Chocolates, cravats and horses: the Bouhéreau diary
Two excellent research associates have been working on the diary of our first Keeper, Élie Bouhéreau.
The diary of our first Keeper, Élie Bouhéreau, is a rip-roaring read. Not what you might expect from the pen of a librarian, but then Bouhéreau led an eventful life as a refugee from France and served on diplomatic missions across Europe before settling in Ireland.
The diary covers the period from 1689 to 1719 and two excellent research associates have been working at Marsh’s for the past eight months on a project to transcribe and translate the manuscript from French into English.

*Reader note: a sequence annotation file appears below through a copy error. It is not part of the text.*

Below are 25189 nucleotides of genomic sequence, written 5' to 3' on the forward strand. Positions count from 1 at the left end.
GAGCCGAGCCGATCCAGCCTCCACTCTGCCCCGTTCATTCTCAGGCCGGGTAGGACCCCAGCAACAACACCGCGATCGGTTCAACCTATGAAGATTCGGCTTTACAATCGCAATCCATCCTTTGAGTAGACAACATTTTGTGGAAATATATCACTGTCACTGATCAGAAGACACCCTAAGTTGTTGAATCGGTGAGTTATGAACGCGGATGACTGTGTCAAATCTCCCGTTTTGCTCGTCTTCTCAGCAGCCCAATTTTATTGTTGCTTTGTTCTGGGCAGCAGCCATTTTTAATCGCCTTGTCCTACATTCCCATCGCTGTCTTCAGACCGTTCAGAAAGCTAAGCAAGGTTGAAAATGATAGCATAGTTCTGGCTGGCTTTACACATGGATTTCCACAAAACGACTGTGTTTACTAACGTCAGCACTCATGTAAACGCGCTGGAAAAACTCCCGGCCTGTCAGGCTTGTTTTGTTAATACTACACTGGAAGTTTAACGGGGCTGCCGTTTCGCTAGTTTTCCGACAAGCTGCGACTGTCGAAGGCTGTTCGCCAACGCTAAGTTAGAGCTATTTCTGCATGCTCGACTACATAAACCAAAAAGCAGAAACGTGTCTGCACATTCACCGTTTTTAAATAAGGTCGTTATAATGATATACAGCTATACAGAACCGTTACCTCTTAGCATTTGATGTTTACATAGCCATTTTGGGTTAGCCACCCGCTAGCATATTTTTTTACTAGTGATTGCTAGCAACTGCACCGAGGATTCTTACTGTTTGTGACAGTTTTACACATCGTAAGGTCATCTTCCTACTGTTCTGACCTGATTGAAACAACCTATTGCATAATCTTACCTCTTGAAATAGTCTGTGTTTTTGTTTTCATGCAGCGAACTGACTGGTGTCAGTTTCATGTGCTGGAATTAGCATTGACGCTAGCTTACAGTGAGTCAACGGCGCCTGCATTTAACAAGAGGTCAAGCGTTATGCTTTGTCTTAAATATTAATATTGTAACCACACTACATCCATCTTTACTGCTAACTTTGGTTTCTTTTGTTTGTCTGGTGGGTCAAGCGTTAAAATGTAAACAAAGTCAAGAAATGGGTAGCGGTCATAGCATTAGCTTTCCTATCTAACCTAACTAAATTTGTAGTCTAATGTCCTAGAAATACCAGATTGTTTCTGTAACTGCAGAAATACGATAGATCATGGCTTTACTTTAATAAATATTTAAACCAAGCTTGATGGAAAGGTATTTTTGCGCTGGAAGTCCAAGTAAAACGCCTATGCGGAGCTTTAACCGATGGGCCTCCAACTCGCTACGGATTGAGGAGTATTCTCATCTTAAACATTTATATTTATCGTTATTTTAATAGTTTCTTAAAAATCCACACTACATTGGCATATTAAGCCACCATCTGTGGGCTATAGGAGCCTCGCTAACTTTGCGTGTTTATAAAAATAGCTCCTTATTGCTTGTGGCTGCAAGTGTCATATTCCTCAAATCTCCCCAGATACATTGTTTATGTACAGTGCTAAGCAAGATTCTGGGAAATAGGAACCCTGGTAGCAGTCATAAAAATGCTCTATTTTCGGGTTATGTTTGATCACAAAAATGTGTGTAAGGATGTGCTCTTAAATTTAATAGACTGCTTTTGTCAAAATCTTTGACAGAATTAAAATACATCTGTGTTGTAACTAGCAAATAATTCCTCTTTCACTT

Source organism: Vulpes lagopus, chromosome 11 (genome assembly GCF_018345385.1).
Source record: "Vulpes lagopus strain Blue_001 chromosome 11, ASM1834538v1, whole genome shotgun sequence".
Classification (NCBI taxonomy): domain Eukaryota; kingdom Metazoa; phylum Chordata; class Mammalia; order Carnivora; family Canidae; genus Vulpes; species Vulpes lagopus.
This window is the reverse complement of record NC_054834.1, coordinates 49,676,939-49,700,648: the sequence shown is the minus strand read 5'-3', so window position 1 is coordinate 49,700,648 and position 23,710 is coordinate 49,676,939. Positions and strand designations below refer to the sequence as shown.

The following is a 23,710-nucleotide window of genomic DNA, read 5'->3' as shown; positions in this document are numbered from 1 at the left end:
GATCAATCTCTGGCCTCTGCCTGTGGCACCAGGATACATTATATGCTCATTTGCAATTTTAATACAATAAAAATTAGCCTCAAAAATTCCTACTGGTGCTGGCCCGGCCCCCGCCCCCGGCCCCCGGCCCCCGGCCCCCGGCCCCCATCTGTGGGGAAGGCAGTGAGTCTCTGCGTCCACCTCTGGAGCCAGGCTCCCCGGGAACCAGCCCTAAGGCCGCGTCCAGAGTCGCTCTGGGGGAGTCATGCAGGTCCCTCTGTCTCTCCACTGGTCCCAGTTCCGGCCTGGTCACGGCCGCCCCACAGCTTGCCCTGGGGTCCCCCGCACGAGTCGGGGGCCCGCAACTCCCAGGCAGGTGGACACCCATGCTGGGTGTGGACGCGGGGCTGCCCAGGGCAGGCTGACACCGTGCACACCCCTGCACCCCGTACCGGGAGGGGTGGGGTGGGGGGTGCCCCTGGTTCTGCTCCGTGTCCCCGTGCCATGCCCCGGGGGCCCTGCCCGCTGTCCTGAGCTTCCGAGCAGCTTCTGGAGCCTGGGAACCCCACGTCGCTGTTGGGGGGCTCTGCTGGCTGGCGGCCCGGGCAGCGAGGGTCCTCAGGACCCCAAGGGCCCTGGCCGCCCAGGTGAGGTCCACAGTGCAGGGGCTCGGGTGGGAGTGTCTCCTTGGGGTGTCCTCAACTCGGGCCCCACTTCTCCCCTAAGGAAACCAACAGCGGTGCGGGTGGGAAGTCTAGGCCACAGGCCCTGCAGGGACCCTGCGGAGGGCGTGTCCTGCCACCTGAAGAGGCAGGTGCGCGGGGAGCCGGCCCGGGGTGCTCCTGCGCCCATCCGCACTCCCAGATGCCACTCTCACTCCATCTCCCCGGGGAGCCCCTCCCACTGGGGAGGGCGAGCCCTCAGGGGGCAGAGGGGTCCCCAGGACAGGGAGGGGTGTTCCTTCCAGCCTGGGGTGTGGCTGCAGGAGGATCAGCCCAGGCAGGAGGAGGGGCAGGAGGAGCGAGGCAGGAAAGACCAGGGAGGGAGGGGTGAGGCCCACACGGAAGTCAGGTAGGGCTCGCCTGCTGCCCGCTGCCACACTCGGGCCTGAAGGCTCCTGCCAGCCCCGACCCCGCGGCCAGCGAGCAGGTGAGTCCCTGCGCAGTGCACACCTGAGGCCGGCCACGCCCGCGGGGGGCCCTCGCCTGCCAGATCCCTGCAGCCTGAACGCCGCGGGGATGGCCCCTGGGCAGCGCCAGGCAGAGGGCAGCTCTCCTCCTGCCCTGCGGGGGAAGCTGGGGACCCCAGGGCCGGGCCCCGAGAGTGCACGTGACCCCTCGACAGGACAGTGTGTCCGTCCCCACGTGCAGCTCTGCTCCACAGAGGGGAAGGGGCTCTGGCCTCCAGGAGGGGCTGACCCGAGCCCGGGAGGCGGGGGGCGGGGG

Dr Amy Prendergast is pictured here on the left, and Dr Marie Léoutre is on the right.
The manuscript is over three hundred years old, and the ink has faded in parts, necessitating the use of a magnifying glass to ensure the accuracy of the transcription. This is particularly important when dealing with Bouhéreau’s account book, making sure the correct amount was recorded for payments for items such as chocolate, cravats, and a dictionary for his grandson, for example.
The researchers were particularly puzzled by a five-shilling price tag for a horse, given that he spent just over a pound on a hat in its box!